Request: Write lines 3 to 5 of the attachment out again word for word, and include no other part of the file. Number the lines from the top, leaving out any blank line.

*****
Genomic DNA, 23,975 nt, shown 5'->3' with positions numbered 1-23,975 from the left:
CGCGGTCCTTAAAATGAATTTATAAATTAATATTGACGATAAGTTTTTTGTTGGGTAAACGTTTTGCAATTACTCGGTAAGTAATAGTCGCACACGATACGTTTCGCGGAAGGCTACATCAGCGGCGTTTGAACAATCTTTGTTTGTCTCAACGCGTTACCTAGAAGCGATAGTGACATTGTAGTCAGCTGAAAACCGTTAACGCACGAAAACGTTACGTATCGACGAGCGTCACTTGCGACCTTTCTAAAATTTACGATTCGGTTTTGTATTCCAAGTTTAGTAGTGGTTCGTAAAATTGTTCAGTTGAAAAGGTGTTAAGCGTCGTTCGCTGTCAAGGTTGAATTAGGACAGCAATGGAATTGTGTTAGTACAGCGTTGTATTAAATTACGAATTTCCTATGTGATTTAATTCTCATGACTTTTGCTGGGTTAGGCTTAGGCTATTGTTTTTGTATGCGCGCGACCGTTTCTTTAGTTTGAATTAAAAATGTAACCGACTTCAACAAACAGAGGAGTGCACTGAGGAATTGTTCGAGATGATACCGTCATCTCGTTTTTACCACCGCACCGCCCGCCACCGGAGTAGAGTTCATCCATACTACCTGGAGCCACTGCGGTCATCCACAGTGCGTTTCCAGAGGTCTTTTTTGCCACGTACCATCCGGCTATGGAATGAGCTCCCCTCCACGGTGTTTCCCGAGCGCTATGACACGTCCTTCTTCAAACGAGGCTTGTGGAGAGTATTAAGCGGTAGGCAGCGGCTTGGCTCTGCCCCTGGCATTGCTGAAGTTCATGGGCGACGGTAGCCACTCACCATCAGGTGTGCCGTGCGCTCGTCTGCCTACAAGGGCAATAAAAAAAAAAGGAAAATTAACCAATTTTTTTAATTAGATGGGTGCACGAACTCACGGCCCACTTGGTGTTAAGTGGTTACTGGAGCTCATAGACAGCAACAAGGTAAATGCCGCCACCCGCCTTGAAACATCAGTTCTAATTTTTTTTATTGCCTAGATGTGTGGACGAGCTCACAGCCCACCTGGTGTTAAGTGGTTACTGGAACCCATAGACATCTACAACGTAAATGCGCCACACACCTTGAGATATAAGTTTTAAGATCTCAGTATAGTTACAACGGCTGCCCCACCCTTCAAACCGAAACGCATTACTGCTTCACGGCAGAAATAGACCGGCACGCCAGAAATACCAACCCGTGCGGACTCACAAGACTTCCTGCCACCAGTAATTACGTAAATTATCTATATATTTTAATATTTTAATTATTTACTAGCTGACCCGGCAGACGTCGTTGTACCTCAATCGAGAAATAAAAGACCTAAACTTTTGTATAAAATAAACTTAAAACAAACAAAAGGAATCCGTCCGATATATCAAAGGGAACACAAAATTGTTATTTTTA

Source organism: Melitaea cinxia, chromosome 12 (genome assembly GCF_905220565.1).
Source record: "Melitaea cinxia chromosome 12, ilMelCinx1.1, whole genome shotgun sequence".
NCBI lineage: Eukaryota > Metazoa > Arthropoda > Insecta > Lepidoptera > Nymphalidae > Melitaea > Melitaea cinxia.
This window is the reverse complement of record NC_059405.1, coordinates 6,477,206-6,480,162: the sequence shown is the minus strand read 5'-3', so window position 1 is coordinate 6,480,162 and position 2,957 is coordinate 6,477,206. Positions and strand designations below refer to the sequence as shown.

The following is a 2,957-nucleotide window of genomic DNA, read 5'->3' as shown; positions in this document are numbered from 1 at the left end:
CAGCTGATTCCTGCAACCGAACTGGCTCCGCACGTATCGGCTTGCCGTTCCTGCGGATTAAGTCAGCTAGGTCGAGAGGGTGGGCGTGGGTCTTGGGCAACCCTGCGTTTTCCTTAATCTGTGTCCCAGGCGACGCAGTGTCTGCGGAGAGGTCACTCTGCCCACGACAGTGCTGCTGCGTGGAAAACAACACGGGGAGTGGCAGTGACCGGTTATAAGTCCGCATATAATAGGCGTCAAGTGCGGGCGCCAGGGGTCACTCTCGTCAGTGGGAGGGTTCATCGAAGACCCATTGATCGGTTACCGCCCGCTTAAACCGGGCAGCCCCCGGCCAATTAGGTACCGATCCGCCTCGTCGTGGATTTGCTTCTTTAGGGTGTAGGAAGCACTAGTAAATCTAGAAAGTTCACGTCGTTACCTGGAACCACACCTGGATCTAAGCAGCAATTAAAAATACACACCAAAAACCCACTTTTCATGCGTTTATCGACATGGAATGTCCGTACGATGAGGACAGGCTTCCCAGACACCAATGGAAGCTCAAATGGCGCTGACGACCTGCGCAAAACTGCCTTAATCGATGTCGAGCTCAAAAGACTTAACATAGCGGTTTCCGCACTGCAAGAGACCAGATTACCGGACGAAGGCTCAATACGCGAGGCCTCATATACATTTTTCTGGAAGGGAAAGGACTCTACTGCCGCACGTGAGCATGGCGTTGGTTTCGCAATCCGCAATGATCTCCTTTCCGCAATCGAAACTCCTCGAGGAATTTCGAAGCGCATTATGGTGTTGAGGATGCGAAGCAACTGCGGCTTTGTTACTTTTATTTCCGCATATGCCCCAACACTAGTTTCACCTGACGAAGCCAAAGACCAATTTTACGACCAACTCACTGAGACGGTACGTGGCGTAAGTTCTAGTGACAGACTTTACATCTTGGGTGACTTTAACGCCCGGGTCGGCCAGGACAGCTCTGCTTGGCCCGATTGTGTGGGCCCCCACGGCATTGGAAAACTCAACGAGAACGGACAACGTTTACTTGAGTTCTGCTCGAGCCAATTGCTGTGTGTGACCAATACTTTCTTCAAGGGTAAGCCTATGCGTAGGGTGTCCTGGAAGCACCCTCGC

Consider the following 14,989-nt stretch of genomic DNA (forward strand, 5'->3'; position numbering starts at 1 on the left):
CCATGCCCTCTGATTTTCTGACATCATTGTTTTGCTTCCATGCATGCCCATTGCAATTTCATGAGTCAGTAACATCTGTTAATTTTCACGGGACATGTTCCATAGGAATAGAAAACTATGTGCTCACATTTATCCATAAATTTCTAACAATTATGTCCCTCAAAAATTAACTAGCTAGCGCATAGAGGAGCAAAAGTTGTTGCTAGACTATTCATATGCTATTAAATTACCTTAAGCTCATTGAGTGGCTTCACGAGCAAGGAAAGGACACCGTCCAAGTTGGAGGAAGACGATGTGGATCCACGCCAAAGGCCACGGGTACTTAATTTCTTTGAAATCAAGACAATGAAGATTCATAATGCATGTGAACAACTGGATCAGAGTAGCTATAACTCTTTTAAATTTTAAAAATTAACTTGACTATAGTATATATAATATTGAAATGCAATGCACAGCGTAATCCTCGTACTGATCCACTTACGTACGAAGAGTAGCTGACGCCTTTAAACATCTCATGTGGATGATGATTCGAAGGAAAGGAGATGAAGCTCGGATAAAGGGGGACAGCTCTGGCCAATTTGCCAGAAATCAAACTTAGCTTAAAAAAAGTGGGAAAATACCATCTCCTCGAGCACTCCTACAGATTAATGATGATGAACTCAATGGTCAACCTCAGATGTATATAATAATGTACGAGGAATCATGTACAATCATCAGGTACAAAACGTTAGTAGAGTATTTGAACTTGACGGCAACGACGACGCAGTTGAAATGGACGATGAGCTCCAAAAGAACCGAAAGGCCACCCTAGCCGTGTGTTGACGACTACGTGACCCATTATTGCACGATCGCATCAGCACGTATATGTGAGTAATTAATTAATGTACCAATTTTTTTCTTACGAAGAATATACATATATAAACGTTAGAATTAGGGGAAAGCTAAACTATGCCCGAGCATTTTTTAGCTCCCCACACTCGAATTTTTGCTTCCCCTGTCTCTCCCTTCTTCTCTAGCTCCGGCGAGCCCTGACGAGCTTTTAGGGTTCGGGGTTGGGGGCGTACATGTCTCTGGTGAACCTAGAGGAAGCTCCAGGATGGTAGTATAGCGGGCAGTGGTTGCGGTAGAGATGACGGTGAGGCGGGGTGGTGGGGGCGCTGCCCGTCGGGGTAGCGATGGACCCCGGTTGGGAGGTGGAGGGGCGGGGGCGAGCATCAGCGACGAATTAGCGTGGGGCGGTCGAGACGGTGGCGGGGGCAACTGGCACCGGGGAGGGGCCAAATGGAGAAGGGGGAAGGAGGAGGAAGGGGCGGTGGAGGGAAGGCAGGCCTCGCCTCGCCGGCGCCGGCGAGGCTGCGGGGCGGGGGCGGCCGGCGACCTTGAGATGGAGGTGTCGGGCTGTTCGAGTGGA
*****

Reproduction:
Source organism: Melitaea cinxia, chromosome 12 (genome assembly GCF_905220565.1).
Source record: "Melitaea cinxia chromosome 12, ilMelCinx1.1, whole genome shotgun sequence".
NCBI lineage: Eukaryota > Metazoa > Arthropoda > Insecta > Lepidoptera > Nymphalidae > Melitaea > Melitaea cinxia.